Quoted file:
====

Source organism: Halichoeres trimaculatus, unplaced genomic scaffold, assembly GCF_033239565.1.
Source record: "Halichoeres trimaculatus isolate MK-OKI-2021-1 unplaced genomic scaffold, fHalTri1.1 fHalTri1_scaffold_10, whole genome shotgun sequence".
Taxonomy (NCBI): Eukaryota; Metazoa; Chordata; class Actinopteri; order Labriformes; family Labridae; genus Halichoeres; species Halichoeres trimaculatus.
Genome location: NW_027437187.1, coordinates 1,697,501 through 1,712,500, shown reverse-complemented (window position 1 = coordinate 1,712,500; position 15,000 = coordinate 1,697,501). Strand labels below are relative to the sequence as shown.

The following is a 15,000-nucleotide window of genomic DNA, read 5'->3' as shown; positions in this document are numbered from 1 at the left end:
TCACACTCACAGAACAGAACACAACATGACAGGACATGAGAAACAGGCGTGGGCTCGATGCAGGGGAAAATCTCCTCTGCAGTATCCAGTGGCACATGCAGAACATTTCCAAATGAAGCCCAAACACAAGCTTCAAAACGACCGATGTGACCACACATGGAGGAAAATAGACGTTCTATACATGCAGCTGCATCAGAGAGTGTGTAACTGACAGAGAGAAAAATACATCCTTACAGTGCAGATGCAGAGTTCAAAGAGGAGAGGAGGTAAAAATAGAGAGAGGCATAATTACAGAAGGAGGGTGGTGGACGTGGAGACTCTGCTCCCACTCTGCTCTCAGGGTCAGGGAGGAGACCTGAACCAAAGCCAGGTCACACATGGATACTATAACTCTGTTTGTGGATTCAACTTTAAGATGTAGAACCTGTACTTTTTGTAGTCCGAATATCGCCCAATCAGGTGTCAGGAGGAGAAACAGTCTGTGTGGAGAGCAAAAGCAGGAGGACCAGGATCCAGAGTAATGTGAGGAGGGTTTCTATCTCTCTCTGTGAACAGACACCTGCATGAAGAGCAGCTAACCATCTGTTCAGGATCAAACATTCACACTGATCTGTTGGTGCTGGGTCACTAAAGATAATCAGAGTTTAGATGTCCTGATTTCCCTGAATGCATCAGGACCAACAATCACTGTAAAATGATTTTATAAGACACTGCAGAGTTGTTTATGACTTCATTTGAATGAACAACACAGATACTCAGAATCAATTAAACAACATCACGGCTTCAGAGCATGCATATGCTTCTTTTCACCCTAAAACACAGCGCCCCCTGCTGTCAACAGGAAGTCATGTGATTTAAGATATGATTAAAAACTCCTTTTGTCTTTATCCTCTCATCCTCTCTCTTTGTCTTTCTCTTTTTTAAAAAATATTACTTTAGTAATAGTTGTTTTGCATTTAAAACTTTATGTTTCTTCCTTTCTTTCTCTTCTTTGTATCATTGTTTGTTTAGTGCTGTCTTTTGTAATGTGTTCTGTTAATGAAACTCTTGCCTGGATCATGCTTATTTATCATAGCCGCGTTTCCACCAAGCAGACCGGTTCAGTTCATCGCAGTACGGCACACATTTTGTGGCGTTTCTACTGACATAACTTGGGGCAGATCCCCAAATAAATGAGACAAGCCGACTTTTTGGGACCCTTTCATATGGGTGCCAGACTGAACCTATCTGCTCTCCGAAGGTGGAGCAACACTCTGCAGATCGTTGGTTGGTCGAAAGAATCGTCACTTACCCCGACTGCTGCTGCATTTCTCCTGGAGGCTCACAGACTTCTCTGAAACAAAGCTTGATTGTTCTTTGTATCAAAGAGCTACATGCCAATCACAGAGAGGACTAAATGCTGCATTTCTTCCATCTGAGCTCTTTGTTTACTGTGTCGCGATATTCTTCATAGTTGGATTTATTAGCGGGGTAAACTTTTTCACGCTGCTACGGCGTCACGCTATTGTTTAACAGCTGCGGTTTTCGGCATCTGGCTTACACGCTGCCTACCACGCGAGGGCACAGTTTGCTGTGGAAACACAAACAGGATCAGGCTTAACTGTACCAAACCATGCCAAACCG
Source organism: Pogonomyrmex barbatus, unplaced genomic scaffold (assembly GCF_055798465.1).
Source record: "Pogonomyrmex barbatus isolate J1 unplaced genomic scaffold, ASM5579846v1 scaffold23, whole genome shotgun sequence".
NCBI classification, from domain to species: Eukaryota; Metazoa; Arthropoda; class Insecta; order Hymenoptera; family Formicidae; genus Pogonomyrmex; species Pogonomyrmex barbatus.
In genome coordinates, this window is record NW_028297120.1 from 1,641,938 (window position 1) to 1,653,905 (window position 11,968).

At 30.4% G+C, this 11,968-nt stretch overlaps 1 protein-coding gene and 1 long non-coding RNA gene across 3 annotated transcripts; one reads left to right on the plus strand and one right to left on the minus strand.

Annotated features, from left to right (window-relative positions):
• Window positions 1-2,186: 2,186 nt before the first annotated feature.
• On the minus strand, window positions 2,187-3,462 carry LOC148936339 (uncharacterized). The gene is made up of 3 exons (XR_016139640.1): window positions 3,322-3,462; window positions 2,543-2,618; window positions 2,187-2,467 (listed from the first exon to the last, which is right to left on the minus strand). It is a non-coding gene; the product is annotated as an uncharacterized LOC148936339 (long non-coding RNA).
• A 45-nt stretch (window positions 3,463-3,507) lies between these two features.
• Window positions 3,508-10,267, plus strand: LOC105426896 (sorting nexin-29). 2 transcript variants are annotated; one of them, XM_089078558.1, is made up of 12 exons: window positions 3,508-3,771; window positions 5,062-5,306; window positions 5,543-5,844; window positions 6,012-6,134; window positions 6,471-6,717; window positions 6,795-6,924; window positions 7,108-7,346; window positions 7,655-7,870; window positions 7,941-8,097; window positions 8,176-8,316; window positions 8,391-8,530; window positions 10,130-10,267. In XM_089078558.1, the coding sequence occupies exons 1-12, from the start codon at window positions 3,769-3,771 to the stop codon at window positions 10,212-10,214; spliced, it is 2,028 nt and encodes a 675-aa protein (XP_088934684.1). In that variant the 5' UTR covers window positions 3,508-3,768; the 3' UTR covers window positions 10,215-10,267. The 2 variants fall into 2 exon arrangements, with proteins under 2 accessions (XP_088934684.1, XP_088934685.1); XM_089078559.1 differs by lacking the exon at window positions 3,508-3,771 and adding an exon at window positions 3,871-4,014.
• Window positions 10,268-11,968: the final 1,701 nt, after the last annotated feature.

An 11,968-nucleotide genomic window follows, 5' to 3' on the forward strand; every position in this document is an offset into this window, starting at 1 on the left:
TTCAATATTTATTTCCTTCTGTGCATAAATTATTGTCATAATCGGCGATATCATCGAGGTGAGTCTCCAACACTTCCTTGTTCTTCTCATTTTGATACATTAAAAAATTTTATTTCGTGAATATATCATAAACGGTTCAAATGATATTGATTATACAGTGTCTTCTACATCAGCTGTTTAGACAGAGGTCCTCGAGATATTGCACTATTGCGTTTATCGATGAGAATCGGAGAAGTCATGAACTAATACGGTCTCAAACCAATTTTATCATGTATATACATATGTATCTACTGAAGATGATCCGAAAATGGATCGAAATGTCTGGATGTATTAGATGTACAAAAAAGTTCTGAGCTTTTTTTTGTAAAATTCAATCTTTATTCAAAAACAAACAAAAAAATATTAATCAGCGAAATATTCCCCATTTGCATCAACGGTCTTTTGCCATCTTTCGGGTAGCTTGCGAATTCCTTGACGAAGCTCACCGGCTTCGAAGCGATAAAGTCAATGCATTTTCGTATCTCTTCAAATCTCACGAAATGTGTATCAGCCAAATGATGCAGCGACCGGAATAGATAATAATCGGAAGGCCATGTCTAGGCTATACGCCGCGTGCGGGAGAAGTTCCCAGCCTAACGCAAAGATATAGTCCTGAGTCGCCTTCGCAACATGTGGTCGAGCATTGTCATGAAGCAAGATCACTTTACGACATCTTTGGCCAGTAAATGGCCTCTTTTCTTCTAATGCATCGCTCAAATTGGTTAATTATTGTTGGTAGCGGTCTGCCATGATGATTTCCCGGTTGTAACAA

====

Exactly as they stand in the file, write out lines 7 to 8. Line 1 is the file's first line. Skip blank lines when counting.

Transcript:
Source organism: Pogonomyrmex barbatus, unplaced genomic scaffold (assembly GCF_055798465.1).
Source record: "Pogonomyrmex barbatus isolate J1 unplaced genomic scaffold, ASM5579846v1 scaffold23, whole genome shotgun sequence".